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The SD11G5 is virtually identical externally to the SN95G5, except that the latter is black and has a built-in power supply. The drive bays and connectivity panel are stealthed; only the power and reset buttons are exposed. The 3.5"
bay and connectivity panel have flip-down covers, while the
5.25" optical drive bay has a spring loaded cover that automatically
opens when the CD/DVD tray is ejected. Although the button mechanism is adjustable, there can be some compatibility issues with some optical drives.
The chassis is made of aluminum. The cover is painted glossy white, while the front bezel is mostly white plastic (not a perfect color match, but close) with chrome accents. The only vaguely "loud" feature is a pair of stamped "Shuttle"
logos on the sides. The intake vents are on both sides and run most of the length of the case.
Center external floppy bay and connectivity panel covers open.
The hidden front panel connectors include 1/8" headphone/microphone jacks,
two USB 2.0, and a mini IEEE1394 port. The space between the USB ports allows multiple USB
devices, such as USB flash drives, to be used at the same time. All other ports are located on the rear panel.
The rear panel: The Sound Blaster sound card ports fill the spot usually used by the PSU exhaust in the G5 chassis.
The rear panel includes a VGA port, a DVI port, an IEEE1394 port, a PS/2
keyboard and mouse socket, TV/S-video port, two USB 2.0 ports, a RJ-45 gigabit LAN socket, 7.1-channel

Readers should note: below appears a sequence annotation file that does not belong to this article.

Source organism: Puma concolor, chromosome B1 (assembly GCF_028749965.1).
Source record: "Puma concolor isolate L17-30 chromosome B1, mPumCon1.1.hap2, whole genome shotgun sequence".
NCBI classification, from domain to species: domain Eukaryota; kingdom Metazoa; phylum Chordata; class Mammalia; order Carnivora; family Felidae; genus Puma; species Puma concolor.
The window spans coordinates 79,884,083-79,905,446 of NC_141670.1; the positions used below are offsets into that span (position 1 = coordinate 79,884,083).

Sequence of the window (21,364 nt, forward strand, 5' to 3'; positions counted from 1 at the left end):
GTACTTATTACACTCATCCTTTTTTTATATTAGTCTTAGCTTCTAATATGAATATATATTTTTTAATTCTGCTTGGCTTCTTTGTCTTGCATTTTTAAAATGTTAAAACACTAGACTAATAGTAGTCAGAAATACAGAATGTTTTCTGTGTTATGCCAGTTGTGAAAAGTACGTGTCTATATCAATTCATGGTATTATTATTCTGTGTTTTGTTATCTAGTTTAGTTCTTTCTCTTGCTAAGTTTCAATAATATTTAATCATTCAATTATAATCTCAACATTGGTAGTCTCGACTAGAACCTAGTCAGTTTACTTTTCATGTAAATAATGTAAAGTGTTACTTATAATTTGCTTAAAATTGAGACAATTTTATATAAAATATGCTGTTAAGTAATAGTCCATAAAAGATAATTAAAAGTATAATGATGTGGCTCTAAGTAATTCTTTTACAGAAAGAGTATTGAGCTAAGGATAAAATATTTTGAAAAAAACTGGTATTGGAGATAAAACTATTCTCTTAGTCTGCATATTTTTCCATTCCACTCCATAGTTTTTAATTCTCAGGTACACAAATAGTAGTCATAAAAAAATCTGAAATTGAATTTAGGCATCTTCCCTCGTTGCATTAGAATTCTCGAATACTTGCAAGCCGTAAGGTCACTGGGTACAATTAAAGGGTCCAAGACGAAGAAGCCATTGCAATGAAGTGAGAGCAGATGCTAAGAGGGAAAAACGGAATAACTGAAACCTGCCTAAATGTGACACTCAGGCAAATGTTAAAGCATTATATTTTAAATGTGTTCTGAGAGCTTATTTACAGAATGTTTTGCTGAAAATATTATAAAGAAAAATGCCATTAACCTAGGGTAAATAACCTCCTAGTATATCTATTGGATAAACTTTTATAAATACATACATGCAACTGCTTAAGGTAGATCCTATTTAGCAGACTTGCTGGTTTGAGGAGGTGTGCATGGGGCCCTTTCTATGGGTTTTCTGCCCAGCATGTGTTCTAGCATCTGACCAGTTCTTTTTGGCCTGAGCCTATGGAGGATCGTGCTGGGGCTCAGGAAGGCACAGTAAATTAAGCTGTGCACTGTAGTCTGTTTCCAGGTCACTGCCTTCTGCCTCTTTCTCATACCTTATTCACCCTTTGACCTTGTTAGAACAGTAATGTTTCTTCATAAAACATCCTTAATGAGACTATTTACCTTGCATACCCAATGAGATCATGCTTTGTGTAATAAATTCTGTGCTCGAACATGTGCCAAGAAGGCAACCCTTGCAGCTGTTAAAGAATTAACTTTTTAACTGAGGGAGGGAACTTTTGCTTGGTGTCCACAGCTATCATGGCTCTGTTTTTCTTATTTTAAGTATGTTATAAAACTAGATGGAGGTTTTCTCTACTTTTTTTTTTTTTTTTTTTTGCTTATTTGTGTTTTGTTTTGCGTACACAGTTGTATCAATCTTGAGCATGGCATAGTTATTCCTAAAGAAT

audio in/out jacks, and SPDIF in/out ports. Also the CMOS reset button is accessible via a pinhole,
which saves the user from having to open the case up in the event of an overclocking-gone-wrong
scenario. On the right side are the slot covers for one PCIe-X16 and one PCIe-X1 card. Note the 6-pin power inlet in the orange block. The exhaust grill is decently open, the same as in other G5 chassis.
The four rectangular of tapped holes on the underside near the front are for HS mounting; the screws go through the motherboard into the chassis base. The vent holes are too small to be useful, really. There is a thin slot at the bottom of the front bezel, but it's not clear that there's really an intake airflow path to the interior.
Soft rubber feet are used to minimize the transfer of vibration.
Near the front two feet are two threaded holes which will accept the included
taller metal feet. The metal feet may have two functions: To
enable more airflow under the case, and to make the front panel more easily accessible when it is mounted lower than the user's desktop. Unfortunately, the metal
feet are not soft, which means it will enable vibration transfer from the PC to the desk (or whatever it's placed upon). It also makes the thing look odd, a bit like a puppy dog sitting up to beg.
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